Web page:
Doug Loudenback has posted the "NBA tax" election returns by precinct, so you can see how your neighbors voted on the sales-tax extension. Most notably, it wasn't a slam dunk, as it were, citywide: the measure failed to pull a majority in at least 80 precincts.

Precinct 453, where I live, voted 435-247 for the measure. (And if there were 682 total votes, this means that 124 people came in after me during the last hour and three quarters.)

Interestingly, in what looks like a throwback to the old days of Oklahoma City politics, almost all the precincts north of the river approved the proposal, and almost all the precincts south of the river rejected it.

Permalink to this item (posted at 5:14 PM)
14 March 2008
Wrong bounce

Way back in 2004, before the Hornets left Charlotte — never mind that unfortunate business that temporarily drove them out of New Orleans — researchers conducted a study of NBA viability in several cities, some with teams, some without. Ted Strueli of the Journal Record picked up on it, with the observation: "They didn’t give Oklahoma City much of a shot at success."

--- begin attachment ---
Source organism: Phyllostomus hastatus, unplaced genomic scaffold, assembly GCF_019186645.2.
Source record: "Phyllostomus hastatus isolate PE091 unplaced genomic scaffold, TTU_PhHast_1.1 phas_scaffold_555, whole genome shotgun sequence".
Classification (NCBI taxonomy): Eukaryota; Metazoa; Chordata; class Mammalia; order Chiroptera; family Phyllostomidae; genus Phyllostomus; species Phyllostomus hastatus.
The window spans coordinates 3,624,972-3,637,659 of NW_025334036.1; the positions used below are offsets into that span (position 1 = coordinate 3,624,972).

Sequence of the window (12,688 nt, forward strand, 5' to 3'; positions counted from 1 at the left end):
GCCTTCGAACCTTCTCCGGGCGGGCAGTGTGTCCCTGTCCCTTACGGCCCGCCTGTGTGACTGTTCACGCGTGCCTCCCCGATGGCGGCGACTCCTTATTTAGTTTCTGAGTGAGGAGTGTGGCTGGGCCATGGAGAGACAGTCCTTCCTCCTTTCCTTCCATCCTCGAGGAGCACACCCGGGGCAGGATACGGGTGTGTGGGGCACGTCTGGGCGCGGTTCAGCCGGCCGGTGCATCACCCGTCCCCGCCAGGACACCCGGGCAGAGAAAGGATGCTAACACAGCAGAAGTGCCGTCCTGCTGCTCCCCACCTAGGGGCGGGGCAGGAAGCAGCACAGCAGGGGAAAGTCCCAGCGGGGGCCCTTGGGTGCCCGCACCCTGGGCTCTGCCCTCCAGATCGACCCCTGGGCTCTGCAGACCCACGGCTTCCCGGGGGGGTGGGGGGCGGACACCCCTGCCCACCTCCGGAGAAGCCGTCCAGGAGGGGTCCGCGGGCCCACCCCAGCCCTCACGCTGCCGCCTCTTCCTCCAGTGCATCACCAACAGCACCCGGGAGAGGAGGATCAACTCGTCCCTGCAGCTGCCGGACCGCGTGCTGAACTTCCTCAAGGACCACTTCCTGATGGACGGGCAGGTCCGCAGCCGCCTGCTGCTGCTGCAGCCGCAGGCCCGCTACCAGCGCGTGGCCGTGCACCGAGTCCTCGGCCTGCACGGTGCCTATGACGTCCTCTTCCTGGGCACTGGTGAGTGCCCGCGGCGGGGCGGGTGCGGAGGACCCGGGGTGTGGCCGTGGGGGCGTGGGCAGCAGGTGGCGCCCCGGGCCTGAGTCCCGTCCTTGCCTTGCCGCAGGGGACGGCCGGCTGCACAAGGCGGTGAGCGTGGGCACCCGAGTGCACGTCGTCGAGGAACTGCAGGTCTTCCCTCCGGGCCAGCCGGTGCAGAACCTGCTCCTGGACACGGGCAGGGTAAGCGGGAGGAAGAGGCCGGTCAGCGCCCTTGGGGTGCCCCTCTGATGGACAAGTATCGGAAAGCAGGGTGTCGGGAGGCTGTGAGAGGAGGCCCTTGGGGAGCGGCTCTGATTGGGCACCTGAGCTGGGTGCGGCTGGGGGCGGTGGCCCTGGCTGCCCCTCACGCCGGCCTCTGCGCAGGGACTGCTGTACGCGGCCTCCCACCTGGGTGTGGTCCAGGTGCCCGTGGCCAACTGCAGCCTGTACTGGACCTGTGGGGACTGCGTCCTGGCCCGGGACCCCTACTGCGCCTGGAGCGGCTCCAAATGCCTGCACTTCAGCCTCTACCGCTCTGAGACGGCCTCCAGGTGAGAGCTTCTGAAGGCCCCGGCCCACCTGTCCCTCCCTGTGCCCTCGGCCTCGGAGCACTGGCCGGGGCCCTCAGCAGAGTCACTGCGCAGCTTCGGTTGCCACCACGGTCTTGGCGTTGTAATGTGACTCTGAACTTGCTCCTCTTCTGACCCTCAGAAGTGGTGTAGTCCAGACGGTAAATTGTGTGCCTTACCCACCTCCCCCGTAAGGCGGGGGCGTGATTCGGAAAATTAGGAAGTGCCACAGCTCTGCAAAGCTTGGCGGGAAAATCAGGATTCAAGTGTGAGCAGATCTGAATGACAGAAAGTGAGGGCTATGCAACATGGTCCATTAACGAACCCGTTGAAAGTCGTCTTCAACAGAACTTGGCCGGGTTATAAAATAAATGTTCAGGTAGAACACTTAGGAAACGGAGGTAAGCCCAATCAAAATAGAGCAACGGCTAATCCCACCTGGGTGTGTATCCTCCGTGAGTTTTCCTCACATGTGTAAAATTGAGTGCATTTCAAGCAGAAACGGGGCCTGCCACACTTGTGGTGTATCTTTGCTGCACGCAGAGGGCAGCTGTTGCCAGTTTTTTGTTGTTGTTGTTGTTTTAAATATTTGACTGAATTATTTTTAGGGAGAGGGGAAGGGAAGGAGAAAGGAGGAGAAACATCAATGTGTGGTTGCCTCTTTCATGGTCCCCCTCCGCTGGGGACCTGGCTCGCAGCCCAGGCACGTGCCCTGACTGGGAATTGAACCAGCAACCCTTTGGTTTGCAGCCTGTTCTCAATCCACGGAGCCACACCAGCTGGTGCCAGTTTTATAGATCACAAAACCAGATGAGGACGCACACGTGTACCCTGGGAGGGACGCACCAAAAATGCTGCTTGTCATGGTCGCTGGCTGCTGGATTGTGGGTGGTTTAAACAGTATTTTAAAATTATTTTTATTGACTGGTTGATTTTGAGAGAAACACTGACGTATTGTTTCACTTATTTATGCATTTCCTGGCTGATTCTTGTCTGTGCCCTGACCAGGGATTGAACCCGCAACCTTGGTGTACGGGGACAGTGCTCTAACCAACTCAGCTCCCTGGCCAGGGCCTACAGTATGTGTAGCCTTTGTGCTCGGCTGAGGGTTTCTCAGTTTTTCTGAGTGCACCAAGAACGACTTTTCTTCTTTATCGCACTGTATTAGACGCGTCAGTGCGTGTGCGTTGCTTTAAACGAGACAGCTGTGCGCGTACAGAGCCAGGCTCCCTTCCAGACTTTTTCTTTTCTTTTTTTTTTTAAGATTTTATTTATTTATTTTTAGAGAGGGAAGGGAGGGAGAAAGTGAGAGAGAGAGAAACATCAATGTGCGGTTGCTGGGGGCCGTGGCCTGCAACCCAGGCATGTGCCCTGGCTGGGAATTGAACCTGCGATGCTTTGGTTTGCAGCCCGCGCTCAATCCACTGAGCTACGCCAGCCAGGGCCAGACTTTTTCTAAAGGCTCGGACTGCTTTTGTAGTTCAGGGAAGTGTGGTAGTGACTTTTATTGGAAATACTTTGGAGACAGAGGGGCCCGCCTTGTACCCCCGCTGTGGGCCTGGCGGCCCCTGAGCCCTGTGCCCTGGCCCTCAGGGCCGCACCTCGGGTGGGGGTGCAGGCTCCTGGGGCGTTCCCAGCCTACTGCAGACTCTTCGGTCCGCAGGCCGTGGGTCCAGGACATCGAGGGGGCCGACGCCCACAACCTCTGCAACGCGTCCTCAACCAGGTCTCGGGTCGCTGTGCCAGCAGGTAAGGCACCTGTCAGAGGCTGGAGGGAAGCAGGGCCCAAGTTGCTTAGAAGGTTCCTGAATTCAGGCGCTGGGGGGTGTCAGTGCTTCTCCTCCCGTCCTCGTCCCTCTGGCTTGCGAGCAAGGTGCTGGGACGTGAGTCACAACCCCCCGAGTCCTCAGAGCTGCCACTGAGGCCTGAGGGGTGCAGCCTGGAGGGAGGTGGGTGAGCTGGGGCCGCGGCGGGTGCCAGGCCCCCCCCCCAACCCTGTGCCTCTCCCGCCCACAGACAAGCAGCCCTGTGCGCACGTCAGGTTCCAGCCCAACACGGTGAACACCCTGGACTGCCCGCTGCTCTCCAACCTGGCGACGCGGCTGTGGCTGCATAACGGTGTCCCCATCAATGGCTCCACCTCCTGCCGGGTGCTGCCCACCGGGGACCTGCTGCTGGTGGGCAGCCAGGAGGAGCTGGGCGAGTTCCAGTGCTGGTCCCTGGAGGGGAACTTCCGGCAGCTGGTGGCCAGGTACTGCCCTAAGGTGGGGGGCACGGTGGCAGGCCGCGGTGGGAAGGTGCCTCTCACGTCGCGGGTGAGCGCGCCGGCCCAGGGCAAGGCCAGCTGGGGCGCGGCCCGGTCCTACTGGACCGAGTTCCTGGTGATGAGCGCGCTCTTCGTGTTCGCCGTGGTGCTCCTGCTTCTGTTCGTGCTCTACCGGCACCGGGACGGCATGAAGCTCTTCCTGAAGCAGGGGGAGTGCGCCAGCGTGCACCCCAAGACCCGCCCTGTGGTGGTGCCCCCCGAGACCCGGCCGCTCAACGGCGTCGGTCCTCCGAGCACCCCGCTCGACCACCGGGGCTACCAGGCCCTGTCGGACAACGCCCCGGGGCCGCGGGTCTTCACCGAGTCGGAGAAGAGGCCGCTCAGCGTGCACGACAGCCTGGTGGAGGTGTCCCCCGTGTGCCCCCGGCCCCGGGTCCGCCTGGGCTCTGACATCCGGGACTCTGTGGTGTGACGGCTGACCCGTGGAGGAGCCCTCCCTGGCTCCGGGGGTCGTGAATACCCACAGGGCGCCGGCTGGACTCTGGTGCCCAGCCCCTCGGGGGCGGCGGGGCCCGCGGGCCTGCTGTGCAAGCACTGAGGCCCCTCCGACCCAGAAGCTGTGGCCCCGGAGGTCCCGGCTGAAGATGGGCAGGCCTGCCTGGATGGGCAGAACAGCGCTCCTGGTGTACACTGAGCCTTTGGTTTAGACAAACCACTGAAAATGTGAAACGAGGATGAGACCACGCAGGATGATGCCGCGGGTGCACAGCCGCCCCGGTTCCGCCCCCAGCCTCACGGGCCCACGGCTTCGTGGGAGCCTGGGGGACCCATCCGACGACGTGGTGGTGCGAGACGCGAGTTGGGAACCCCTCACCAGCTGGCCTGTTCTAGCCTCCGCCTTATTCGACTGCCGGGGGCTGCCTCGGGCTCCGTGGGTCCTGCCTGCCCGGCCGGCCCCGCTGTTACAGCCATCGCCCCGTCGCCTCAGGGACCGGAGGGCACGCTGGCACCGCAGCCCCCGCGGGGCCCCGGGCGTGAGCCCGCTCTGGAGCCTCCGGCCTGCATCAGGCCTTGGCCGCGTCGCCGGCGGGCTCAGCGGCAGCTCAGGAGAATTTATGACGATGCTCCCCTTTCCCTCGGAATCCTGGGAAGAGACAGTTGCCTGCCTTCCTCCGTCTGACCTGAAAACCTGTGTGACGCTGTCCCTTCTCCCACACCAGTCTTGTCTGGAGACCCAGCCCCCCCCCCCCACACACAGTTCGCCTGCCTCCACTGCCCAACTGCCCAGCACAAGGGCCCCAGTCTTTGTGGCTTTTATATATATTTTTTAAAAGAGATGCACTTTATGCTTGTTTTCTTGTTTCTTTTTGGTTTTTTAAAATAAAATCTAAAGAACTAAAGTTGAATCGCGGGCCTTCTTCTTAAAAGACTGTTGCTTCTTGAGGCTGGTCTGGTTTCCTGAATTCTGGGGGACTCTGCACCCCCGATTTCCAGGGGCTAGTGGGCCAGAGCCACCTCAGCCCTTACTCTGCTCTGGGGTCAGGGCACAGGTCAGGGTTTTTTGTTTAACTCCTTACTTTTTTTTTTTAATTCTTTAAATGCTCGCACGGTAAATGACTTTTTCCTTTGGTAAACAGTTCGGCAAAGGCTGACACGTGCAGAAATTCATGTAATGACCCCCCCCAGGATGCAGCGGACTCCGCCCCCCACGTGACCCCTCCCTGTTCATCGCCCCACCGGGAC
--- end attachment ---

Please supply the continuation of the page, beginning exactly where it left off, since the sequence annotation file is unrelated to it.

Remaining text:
Indeed they didn't. The Big Breezy, said the researchers, might draw an average of 11,400 or so, producing revenue on the wrong side of $35 million a year.

It was at that point that Doug Loudenback started laughing. For one thing, the Hornets, during their two-year tenure here, averaged close to 18,000. What's more, a good basketball town like, say, Seattle, they said might average over 19,700 per game. Inasmuch as KeyArena holds 17,098 bodies, this would be a trifle difficult. No wonder Sonics owner Clay Bennett was screaming for a new arena.